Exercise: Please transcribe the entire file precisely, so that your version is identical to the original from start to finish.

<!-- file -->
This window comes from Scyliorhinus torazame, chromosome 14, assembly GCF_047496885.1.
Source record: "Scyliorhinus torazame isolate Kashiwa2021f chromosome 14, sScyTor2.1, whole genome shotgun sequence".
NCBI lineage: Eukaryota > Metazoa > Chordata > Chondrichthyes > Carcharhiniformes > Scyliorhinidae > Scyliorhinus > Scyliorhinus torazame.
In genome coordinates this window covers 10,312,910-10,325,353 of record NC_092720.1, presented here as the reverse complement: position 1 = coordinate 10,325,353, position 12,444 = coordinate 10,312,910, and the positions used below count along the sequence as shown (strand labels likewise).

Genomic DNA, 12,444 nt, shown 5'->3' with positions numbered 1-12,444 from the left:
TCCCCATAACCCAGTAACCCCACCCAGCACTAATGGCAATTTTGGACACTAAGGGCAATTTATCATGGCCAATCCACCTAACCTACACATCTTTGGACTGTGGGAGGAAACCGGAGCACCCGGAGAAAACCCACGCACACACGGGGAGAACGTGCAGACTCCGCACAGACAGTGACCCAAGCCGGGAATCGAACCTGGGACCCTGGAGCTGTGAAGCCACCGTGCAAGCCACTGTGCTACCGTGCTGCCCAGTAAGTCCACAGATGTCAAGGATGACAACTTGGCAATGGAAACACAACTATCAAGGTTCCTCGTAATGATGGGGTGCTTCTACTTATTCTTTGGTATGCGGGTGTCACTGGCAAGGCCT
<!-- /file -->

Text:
This window comes from Scyliorhinus torazame, chromosome 14, assembly GCF_047496885.1.
Source record: "Scyliorhinus torazame isolate Kashiwa2021f chromosome 14, sScyTor2.1, whole genome shotgun sequence".
NCBI lineage: Eukaryota > Metazoa > Chordata > Chondrichthyes > Carcharhiniformes > Scyliorhinidae > Scyliorhinus > Scyliorhinus torazame.
In genome coordinates this window covers 10,312,910-10,325,353 of record NC_092720.1, presented here as the reverse complement: position 1 = coordinate 10,325,353, position 12,444 = coordinate 10,312,910, and the positions used below count along the sequence as shown (strand labels likewise).

Genomic DNA, 12,444 nt, shown 5'->3' with positions numbered 1-12,444 from the left:
TCCCCATAACCCAGTAACCCCACCCAGCACTAATGGCAATTTTGGACACTAAGGGCAATTTATCATGGCCAATCCACCTAACCTACACATCTTTGGACTGTGGGAGGAAACCGGAGCACCCGGAGAAAACCCACGCACACACGGGGAGAACGTGCAGACTCCGCACAGACAGTGACCCAAGCCGGGAATCGAACCTGGGACCCTGGAGCTGTGAAGCCACCGTGCAAGCCACTGTGCTACCGTGCTGCCCAGTAAGTCCACAGATGTCAAGGATGACAACTTGGCAATGGAAACACAACTATCAAGGTTCCTCGTAATGATGGGGTGCTTCTACTTATTCTTTGGTATGCGGGTGTCACTGGCAAGGCCT